How Colt is trialling bioleaching to reduce e-waste

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Did you know that over 7% of the gold on earth can be found in electronics currently in landfills?

At Colt, being environmentally sustainable is a part of our DNA. As part of this, we’re exploring technologically innovative ways to make positive, sustainable changes, including what we do with our redundant network equipment. We’re pleased to be supporting a pioneering new method called bioleaching, which helps recover precious earth metals from our network equipment, reducing e-waste and increasing circularity in our supply chain.

What is e-waste?

Electronic waste (e-waste) is the most rapidly growing waste stream in the world. In 2019, 53.6 million tonnes of e-waste was produced globally and 83% was improperly disposed of, likely ending up in landfills around the world or burnt. Even when e-waste is recycled and reusable metals extracted, many methods, such as smelting, release hazardous emissions into the atmosphere.

What is bioleaching?

Bioleaching is the process of applying microbiological techniques and living organisms to remove precious metals (such as gold and copper) from e-waste. Bioleaching is a non-toxic, environmentally considerate extraction method, unlike smelting or incineration. Precious metals extracted can be re-used and given a second life, rather than remaining in landfill sites around the world.

We’ve been partnering with IT life-cycle services specialist N2S on a pioneering bioleaching trial for the past six months.

When do we use bioleaching?

We’re working towards Zero Waste to Landfill. This means we’re making a concerted effort to ensure waste is prevented where possible, reused or recycled, including waste from our network equipment, IT equipment, office equipment and our supply chain.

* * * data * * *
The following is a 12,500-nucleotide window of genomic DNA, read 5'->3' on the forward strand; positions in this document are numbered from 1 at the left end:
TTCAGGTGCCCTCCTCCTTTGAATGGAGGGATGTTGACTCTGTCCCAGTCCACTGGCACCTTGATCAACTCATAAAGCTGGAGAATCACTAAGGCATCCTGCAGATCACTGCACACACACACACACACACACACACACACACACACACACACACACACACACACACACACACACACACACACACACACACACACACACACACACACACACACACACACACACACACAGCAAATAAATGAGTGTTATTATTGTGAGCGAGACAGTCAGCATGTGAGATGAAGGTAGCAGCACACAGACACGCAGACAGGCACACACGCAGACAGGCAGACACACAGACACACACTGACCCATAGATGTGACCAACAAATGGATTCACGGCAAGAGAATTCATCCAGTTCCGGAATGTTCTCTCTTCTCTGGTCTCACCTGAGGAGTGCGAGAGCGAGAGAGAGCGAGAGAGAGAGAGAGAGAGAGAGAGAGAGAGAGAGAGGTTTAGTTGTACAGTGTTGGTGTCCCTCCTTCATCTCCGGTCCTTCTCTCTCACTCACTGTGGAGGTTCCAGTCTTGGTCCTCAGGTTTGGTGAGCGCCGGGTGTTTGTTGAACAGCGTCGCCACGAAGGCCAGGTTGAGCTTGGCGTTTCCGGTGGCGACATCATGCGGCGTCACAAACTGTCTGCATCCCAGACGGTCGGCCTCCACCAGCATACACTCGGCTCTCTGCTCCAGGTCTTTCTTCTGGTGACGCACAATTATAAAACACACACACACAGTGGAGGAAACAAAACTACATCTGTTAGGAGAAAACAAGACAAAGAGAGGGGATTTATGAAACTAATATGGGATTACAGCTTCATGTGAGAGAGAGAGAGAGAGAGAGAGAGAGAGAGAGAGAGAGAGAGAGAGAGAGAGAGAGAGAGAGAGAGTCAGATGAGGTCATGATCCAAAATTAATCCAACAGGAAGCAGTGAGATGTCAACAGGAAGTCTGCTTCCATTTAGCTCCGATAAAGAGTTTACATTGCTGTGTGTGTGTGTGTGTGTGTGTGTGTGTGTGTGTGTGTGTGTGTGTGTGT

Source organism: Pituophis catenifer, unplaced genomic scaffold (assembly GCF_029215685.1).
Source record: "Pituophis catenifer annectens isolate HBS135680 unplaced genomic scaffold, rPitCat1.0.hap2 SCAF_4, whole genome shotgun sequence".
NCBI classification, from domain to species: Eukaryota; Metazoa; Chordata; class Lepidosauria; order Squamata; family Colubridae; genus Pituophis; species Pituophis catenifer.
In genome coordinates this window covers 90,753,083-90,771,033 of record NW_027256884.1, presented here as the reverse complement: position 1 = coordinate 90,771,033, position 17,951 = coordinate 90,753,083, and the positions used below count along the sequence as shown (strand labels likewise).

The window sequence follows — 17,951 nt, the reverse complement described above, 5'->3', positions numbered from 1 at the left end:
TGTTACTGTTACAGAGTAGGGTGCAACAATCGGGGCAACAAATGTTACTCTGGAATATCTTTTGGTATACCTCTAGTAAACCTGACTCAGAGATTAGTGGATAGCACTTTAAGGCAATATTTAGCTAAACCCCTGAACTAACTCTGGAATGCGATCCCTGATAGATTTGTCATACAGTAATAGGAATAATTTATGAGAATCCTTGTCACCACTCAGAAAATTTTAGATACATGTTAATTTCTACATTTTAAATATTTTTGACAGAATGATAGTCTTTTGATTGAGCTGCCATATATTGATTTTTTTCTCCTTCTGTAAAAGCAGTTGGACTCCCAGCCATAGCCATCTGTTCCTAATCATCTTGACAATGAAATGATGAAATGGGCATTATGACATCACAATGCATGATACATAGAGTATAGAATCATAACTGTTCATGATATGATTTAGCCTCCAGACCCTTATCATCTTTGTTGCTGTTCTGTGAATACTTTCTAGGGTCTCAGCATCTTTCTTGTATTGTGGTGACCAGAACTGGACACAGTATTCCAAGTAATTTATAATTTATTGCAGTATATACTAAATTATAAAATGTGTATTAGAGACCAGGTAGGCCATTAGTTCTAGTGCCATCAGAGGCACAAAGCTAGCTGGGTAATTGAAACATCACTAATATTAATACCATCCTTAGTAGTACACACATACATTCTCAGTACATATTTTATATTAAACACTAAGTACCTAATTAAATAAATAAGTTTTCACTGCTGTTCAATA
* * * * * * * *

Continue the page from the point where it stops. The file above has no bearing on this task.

As we continually improve, update, and expand our network across the globe, we identify pieces of equipment that are no longer necessary to our work. When we replace a piece of old equipment within our business, a triage process begins to identify how we can keep the equipment out of the landfill, as we aim to have a system that produces increasingly less waste. We consider reusing, recycling or selling our technology. This all helps keep our equipment from becoming e-waste.

If we can’t reuse or sell the equipment then it may need scrapping, which is where bioleaching comes in.


What are the stages of bioleaching?

First, the equipment parts undergo an enhanced recycling process to identify any components made from precious and rare earth metals suitable for recovery.

An in-depth analysis takes place on sample printed circuit boards (PCBs). The PCBs are finely shredded, non-metallic elements are then removed, and the remaining powder is analysed for content.

Next, naturally occurring bacteria is added to break down the material. The solution is agitated to separate the metals, after which an electrolyte process is used to recover gold.

After the precious metals have been removed, the finely milled material remains as a by-product. This resultant material can be used as fertiliser, reformulated as plastic cones and similar simple plastic products, demonstrating the extent to which bioleaching is an example of a real circular economy.

Why is this important?

There are three key business benefits to bioleaching:

  1. Reducing over-mining of raw materials and emissions from production:

Manufacturing technology and the use of rare materials that go into their production represent a huge source of embodied energy.  Minimising e-waste helps to conserve resources and reduces the amount of energy we take from the earth. Did you know that to produce 1 tonne of copper from ore, you need to mine over 120 tonnes? Through bioleaching, you only need 2.5 tonnes of printed circuit boards; really showing circularity in action.

  1. Keeping valuable materials in the supply chain:

When electronics go to the landfill there is the potential for toxic substances like lead and mercury to leak into the soil and water. If we can recycle the materials through processes such as bioleaching, we can help the planet and get more use from our technology.

  1. Financial sense:

The precious metals extracted at the end of bioleaching can be resold.

We all, especially in the tech sector, play a vital role in becoming more sustainable and protecting the world’s resources. This is one way Colt is doing its part.

Kelsey Hopkinson, Environmental Sustainability Manager, Colt Technology Services

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